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Wednesday, 1 November 1967

Mr BURY (Wentworth) (Minister for Labour and National Service) - The honourable member for Port Adelaide (Mr Birrell) and the honourable member for Stirling (Mr Webb) referred to the lack of time in which to consider the Bills. I am sure that both of them are broadly familiar with the scheme. Fundamentally, this is a bill to enable the results of the Woodward Inquiry and the agreement between the two parties to be put into' practical effect. The Opposition has referred to legislation by exhaustion. The basic reason for this and for the jam in the parliamentary time table is the amount of parliamentary time that the Opposition uses On trivia. Hour after hour, we listen to a great deal of nonsense and generalities. Eventually this cuts back the time and opportunity available to discuss the serious business of the nation.

The honourable member for Stirling referred to the regulation making power. Of course, the reason why we have had to do so many things by regulation - it is cer tainly not the Government's desire to do things in this way - is that this kind of human activity cannot usually be closely enshrined in a statute regulating every detail. This is the institutional pattern that has developed in Australia. What we are doing is introducing a new scheme which will be experimental and which will be discussed continually by the two parties to the original agreement, probably even from month to month, in order to allow us to adjust when we see how it works out in practice.

If this meant that every time something trivial had to be done we would need to bring in a Bill, the new developments that we hope to see on the waterfront would be held up. What we are doing would not be satisfactory if it were possible and feasible to draft legislation that was tailor made and highly flexible. But this is not possible, so we have had to adopt the present method. The regulation making power will be fairly closely confined in respect of the matters that may be dealt with, even though the whole range of activity in this industry inevitably is quite broad. Apart from this, the legislation will expire in the middle of 1970. As I have already explained, the reason for this is that it will probably be about 6 months before the last of the first batch of ports becomes permanent, and 2 years after that time some new legislation will have to be prepared. The new legislation would no doubt be based largely on the regulations that would be made to give effect to the scheme initially.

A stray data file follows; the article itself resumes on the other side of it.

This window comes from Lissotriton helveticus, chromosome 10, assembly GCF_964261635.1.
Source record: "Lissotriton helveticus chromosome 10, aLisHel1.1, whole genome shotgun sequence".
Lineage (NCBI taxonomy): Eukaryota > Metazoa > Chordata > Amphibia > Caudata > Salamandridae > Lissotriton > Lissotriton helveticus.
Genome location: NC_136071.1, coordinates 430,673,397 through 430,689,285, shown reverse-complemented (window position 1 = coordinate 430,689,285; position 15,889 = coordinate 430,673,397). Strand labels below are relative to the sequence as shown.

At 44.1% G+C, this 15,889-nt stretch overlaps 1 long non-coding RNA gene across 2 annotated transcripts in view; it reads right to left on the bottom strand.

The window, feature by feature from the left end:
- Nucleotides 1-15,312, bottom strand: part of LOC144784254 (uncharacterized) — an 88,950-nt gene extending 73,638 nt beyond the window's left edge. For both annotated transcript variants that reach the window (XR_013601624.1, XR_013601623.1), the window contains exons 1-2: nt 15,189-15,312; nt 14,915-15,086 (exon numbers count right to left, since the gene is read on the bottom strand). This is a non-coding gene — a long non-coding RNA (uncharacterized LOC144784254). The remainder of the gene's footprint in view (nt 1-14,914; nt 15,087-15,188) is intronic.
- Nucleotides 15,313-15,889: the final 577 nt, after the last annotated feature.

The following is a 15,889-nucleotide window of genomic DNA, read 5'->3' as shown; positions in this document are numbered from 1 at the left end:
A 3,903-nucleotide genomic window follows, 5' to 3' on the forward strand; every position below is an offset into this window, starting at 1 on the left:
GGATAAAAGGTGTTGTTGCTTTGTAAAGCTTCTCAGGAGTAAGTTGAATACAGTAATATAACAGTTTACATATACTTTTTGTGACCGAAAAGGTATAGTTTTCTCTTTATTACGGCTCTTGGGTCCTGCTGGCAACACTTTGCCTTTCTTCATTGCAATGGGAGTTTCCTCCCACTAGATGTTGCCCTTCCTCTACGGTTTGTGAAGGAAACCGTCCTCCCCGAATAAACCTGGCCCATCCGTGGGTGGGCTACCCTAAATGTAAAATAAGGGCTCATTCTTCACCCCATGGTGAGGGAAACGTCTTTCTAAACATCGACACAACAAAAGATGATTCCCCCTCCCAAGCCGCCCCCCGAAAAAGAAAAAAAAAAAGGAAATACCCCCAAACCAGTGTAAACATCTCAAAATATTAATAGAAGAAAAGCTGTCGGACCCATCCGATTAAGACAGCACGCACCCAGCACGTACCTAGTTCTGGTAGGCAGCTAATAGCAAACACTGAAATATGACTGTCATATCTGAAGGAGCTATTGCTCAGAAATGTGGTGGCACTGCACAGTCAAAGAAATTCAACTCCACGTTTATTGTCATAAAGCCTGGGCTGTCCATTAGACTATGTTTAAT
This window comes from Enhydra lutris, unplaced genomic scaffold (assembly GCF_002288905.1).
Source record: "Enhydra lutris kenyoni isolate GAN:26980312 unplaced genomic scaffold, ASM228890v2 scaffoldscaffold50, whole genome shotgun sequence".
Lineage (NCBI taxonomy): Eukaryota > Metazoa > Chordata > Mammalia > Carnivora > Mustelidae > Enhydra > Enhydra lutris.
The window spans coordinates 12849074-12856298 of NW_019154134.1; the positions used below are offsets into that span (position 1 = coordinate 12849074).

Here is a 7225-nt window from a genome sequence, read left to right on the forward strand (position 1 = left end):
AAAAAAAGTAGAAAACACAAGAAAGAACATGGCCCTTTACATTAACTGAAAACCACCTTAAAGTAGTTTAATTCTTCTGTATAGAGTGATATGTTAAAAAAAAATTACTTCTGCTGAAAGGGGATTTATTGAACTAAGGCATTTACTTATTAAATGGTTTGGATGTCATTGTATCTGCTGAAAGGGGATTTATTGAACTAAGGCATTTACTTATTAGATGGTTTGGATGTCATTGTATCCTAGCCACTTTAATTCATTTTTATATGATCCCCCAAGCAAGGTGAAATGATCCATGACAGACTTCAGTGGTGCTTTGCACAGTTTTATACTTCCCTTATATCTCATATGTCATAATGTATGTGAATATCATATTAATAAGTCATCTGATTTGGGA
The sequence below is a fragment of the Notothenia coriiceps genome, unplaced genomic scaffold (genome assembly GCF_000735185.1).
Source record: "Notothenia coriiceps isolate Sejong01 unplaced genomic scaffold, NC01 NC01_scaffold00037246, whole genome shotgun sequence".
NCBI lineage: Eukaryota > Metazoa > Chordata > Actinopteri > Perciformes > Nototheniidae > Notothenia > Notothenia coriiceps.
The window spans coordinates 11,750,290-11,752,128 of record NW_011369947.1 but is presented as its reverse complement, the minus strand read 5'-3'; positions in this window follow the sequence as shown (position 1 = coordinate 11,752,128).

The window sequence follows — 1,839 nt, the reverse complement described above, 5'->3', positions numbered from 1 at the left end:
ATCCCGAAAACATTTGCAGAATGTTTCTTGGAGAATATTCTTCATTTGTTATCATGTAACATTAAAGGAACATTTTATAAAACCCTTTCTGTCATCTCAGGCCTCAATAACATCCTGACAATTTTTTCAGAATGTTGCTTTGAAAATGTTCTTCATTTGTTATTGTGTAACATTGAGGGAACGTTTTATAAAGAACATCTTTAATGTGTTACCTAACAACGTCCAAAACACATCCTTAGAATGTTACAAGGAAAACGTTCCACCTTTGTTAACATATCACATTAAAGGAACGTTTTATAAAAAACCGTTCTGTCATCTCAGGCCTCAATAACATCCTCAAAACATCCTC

The honourable member for Stirling, whose remarks oh this, I thought, were somewhat wide of the Bill, referred to the modernisation of ports and to a number of other aspects in which we all are very interested. These are not, however, subjects with which this measure deals directly. Mr Woodward has a wider function than the particular exercise with which his report is concerned. In fact, he has done a great deal already by inquiring into modernisation and other aspects of waterfront problems. But these are matters for another occasion. I realise, of course, that it is Labor's policy to nationalise the waterfront, though this is not the only undertaking that Labor would want to nationalise. It wants to nationalise a great many other things, including the banking system, though in modern times this is old hat. Nationalisation is Labor's solution to many problems. Some of the ports that were mentioned by the honourable member for Stirling might well be modernised and he suggested this as a step to nationalisation. Whether that would be of any benefit to the industry, I do not know. In any event, it is outside the matters with which this Bill is concerned. I think it is fair, without taking too much time on the point, to say that the Government attaches great importance to the modernisation of ports. Though this is not one of its direct functions, my Department has a close interest in the subject. Primarily it concerns the Department of Trade and Industry. The Government expects and hopes for a good deal of port modernisation. Indeed, we must have it if we are to cope with the revolution brought about by new methods of cargo handling.